Oral History Interview with
E. H. van der Beugel
The Hague, Netherlands
June 1, 1964
By Philip C. Brooks
ERNST H. van der Beugel. From Marshall Aid to Atlantic Partnership (Amsterdam: Elsevier Publishing Company, 1966); from book jacket:
Ernst H. van der Beugel (b. 1918) has had a distinguished and active career in International diplomacy. He graduated M. A: (Econ.) In 1941 at the University of Amsterdam, taking up his first post in 1945 at the Ministry of Transport. In 1946 he joined the Ministry of Economic Affairs. The following year he was Secretary to the Dutch Delegation at the first Paris Conference on the Marshall Plan. The author was appointed Director of the Division of the Dutch Ministry of Foreign Affairs in 1948 which handled the Dutch side of the Marshall Plan and O. E. E. C. This led to his appointment in 1952 as Director-General for Military and Economic Affairs of the Dutch Ministry of Foreign Affairs in charge of O.E.E.C., NATO, and European Integration problems. In 1957 he became Deputy Foreign Minister with special responsibility for European and NATO problems.
On the resignation of the Dutch Cabinet In December 1958 Ernst van der Beugel was appointed Special Advisor to the Foreign Minister and Ambassador Extraordinary and Plenipotentiary. In 1959 he became Deputy President of K.L.M. Royal Dutch Airlines and, in 1961, President. He resigned early in 1963 and is now engaged partly in academic work in addition to his business commitments as Director of many Dutch financial and industrial enterprises and of a London Merchant Bank. He maintains his active interest in foreign affairs as Vice-Chairman of the Netherlands Institute for Foreign Affairs, Honorary Secretary General of the Bilderberg Group etc. He is a regular visitor to the Center for International Affairs at Harvard University where he lectures on American-European relations. He is the author of many articles on foreign policy in Dutch, French, British, and American publications.
My interview with Mr. van der Beugel was suggested by the American Embassy at The Hague, and also by Dr. Dirk Stikker. Mr. van der Beugel is a pleasant, enthusiastic, and impressive person. At the time of my interview he was working on his book on the Marshall Plan. In his house in a suburb of The Hague he has a study containing an exceptionally complete library of books on the Marshall Plan and post-war Europe. He combined the roles of a participant in the events which we were discussing and also of a scholar more than any other person whom I interviewed.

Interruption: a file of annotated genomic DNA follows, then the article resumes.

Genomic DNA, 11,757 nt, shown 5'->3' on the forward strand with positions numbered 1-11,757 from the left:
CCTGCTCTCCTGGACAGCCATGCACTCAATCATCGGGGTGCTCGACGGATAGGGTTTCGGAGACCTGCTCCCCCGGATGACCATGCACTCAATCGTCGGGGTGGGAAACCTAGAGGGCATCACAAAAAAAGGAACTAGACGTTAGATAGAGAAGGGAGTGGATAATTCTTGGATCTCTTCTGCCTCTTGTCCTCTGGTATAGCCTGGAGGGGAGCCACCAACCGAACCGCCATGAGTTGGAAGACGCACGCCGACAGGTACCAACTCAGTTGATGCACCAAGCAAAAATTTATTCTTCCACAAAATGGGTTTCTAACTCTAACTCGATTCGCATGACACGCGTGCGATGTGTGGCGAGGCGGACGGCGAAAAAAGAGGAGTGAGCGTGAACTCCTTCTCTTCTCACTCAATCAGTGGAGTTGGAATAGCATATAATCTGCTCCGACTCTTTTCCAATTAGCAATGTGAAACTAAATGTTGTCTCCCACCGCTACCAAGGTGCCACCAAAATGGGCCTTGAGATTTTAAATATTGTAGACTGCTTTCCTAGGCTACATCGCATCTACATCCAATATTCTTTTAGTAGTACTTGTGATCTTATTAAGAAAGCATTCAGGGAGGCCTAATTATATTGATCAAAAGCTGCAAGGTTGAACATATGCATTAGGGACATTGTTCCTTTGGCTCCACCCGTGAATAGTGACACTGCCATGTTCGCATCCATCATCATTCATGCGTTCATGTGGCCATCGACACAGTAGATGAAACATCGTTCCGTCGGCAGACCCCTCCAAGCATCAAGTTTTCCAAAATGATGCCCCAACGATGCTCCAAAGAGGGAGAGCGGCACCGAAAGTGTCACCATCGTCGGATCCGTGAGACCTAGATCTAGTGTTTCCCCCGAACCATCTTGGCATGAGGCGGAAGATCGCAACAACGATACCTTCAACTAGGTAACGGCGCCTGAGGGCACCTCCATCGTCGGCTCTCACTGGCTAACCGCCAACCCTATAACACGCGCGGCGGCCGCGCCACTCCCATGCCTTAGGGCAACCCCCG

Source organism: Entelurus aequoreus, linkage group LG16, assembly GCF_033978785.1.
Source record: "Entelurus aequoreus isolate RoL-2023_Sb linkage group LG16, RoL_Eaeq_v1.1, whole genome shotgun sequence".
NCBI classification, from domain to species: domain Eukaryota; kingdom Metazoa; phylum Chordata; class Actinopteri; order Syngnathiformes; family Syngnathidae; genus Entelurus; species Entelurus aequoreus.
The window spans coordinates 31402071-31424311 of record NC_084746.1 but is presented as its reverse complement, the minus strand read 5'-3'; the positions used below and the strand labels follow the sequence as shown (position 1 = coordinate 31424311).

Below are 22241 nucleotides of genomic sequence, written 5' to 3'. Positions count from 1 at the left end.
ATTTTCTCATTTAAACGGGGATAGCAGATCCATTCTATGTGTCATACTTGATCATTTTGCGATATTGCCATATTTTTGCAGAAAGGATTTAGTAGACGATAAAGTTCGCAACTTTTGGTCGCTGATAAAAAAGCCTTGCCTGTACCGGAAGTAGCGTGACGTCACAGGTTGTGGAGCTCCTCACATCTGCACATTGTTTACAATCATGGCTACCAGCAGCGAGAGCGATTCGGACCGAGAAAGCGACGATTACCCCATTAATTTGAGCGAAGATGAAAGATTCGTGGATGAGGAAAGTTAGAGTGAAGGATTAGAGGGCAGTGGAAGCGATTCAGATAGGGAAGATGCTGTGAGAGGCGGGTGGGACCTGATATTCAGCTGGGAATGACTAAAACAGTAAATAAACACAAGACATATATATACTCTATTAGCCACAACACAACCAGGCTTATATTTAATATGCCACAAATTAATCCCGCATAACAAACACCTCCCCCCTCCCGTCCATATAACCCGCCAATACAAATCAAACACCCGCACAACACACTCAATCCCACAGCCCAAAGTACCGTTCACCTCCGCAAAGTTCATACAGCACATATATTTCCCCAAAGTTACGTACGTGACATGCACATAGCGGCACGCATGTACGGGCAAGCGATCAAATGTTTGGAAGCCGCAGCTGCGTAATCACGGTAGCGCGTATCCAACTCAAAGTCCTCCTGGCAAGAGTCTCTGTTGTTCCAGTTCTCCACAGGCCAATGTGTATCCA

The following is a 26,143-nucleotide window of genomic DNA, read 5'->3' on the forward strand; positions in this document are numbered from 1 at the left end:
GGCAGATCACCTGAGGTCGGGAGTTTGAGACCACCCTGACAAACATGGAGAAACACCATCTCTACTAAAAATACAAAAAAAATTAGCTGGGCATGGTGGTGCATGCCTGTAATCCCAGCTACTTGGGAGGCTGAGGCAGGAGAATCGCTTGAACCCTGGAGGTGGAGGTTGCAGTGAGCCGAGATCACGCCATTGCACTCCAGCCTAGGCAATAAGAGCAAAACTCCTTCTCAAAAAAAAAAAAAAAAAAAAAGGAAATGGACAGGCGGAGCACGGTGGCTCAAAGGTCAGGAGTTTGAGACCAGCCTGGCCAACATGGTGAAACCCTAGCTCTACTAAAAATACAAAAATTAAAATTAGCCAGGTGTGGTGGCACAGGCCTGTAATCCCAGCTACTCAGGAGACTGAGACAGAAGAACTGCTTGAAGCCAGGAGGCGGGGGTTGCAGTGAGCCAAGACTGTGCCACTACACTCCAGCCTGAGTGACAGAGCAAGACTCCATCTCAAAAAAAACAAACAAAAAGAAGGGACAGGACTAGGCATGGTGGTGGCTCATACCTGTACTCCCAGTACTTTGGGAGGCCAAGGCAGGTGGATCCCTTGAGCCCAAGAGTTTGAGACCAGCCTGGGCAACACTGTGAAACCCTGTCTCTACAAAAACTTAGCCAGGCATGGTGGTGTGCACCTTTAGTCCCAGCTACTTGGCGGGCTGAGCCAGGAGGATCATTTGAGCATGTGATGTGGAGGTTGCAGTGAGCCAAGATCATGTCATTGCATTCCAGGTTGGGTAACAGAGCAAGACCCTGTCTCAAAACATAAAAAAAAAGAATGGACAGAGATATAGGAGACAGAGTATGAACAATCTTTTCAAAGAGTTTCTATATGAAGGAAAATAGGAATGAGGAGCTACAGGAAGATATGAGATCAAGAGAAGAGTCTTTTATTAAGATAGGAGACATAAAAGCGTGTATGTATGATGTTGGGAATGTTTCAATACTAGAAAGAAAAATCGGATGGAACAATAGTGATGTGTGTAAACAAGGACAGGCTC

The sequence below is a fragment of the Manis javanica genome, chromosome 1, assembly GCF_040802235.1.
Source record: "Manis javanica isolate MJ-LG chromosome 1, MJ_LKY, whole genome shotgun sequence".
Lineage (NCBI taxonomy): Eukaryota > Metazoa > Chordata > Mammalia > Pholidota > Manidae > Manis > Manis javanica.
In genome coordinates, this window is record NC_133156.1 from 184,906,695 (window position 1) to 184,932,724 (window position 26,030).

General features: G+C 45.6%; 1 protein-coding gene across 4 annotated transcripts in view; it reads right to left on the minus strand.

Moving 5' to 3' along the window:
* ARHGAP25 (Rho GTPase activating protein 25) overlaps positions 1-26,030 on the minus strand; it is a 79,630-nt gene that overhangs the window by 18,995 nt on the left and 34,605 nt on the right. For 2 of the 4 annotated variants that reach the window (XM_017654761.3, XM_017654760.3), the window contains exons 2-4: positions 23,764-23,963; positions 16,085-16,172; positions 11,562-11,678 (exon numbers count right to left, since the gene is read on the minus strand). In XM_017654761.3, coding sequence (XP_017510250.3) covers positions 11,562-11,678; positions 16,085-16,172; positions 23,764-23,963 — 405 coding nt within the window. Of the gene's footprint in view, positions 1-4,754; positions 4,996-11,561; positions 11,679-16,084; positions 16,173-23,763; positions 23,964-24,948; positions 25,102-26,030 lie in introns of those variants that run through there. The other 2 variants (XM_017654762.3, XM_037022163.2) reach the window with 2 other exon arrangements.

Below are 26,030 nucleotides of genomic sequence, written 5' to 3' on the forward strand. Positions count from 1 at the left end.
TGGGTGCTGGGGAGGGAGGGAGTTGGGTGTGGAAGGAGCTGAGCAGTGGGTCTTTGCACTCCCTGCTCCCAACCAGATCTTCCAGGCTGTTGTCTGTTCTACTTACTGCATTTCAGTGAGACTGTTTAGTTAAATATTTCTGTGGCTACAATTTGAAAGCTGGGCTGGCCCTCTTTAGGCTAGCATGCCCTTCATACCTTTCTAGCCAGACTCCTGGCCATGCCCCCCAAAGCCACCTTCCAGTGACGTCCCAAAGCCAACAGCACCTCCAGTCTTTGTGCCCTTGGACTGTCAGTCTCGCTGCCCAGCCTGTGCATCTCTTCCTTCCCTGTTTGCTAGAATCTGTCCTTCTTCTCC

[Notices and Restrictions | Interview Transcript | List of Subjects Discussed]
This is a transcript of a tape-recorded interview conducted for the Harry S. Truman Library. A draft of this transcript was edited by the interviewee but only minor emendations were made; therefore, the reader should remember that this is essentially a transcript of the spoken, rather than the written word.
Numbers appearing in square brackets (ex. ) within the transcript indicate the pagination in the original, hardcopy version of the oral history interview.
This oral history transcript may be read, quoted from, cited, and reproduced for purposes of research. It may not be published in full except by permission of the Harry S. Truman Library.
Opened June 1966
Harry S. Truman Library
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European Recovery Program Oral History Interview with
E. H. van der Beugel
The Hague, Netherlands
June 1, 1964
By Philip C. Brooks
DR. PHILIP C. BROOKS: Mr. van der Beugel, may we start this by my asking you to repeat what you were telling me about your association with Mr. Hirschfeld. Let me say that I am concentrating on the early phases of the Marshall Plan because this is when the policy was established, and also because I want to keep my own project within manageable bounds. So in general, I'm primarily interested in the years 1946 to 1948. Now, you were in the Ministry of Economics before
MR. E. H. VAN DER BEUGEL: I was in the Ministry of Economics before that period, and I told you that I was on holiday and my minister called me in France and he said, "Well, the Secretary of State has made a rather important speech at Harvard University. We don't know what it is all about, but it looks very important to us. There will probably be a conference in Paris, and we are sending Dr. Hirschfeld and the Dutch delegation to Paris. The delegation needs a young secretary and are you willing to go there?"